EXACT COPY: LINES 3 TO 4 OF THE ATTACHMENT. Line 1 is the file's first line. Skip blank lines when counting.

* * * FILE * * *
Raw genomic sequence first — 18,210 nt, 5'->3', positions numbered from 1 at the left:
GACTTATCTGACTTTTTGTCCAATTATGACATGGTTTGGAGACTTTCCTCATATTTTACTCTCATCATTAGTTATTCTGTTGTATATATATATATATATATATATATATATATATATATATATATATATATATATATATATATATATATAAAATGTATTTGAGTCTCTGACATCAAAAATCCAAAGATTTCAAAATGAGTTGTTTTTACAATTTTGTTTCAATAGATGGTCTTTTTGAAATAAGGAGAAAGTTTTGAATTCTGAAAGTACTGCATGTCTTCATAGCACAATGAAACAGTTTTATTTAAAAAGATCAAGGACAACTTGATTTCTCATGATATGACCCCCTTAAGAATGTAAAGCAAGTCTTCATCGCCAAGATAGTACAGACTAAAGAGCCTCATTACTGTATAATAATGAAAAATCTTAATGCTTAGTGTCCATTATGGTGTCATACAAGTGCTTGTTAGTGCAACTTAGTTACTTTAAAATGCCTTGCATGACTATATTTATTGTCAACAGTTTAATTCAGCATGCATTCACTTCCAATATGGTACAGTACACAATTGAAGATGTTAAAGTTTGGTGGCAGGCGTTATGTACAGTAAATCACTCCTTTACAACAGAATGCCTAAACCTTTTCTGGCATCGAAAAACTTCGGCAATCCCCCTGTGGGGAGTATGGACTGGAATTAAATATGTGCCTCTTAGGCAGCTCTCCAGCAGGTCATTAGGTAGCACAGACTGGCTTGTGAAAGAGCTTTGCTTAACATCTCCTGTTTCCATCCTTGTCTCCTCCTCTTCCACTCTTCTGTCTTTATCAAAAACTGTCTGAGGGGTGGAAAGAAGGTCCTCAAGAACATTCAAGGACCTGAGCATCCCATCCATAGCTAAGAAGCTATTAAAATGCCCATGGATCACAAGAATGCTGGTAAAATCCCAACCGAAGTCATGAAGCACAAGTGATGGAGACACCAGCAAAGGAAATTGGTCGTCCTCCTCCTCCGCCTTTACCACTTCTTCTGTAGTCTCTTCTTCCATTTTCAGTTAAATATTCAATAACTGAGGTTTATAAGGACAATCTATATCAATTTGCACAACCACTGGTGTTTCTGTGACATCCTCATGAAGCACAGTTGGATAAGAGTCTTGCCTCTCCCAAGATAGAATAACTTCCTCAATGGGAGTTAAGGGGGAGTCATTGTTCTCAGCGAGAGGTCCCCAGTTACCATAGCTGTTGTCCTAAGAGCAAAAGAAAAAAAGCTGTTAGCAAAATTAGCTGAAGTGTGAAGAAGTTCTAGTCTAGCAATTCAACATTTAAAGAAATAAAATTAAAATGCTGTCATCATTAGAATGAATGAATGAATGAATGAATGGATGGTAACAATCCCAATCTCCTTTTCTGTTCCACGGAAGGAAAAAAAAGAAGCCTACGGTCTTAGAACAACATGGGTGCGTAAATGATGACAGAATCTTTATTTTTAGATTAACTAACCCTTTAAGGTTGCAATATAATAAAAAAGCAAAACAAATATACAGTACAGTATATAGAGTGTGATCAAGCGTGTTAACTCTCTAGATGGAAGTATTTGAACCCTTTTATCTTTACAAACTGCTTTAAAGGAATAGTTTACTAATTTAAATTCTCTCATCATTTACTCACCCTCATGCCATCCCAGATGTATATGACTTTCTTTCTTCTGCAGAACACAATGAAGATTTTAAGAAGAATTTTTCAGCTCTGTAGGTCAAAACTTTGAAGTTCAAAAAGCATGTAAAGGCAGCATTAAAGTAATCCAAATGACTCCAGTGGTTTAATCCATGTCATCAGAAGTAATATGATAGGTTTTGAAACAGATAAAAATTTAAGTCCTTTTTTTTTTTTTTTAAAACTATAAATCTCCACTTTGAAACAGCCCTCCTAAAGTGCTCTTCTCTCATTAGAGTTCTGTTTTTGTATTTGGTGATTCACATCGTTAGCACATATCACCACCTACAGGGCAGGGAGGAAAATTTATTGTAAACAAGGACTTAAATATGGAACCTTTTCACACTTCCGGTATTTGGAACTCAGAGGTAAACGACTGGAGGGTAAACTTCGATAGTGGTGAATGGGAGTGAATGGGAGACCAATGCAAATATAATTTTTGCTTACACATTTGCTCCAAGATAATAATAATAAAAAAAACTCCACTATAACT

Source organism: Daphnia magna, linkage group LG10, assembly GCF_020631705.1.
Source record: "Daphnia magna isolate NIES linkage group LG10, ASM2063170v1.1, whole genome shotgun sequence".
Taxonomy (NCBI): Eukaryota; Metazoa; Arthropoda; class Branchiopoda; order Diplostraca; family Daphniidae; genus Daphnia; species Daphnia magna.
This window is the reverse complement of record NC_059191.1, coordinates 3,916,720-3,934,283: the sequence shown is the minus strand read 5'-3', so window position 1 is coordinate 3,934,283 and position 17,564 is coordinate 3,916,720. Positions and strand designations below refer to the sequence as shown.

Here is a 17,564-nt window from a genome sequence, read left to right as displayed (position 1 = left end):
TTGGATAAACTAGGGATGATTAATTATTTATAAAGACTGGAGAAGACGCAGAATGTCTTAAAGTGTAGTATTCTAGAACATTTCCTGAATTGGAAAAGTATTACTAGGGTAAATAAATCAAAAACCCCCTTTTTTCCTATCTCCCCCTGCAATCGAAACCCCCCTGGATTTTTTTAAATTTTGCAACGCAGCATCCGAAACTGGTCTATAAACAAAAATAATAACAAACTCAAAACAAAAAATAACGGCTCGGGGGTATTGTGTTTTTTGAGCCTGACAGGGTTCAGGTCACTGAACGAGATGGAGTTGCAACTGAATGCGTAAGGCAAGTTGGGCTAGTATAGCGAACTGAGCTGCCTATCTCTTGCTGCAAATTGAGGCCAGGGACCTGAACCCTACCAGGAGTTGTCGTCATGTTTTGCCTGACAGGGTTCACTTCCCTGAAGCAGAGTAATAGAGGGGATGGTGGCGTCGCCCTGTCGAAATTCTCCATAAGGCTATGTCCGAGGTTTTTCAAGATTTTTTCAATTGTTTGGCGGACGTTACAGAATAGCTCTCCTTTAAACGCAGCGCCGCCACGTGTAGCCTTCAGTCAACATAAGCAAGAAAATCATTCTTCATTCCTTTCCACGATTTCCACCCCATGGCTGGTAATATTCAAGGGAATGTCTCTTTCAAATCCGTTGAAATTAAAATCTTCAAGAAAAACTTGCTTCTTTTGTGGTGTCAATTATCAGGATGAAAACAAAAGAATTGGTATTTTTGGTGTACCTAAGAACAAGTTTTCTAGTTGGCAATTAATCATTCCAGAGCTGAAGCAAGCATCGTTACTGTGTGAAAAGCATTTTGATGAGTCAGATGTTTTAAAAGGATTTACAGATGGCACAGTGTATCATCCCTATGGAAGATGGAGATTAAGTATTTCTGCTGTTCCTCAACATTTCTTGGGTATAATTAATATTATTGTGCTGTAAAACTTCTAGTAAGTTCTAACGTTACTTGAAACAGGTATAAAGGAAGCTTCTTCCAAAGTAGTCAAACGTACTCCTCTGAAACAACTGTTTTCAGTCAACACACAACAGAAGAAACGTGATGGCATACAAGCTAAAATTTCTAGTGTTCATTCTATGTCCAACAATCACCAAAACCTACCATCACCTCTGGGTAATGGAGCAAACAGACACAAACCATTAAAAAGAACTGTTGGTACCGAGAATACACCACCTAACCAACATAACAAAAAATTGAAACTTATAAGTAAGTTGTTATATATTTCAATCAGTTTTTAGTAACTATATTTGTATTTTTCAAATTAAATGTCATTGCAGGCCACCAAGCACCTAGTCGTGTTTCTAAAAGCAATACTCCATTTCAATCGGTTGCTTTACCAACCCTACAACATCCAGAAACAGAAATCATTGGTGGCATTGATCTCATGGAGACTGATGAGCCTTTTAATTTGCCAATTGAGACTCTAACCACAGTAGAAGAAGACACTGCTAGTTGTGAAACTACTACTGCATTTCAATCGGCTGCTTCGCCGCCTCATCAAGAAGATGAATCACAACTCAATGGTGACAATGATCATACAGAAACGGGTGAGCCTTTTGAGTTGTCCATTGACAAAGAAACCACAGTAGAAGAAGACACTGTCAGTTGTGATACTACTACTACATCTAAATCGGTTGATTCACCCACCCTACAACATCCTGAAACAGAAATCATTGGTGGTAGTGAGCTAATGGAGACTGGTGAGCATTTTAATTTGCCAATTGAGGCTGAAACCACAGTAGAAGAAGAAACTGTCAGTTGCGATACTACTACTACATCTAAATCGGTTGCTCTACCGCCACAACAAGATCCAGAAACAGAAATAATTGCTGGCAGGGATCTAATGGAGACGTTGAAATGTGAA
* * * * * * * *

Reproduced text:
Source organism: Daphnia magna, linkage group LG10, assembly GCF_020631705.1.
Source record: "Daphnia magna isolate NIES linkage group LG10, ASM2063170v1.1, whole genome shotgun sequence".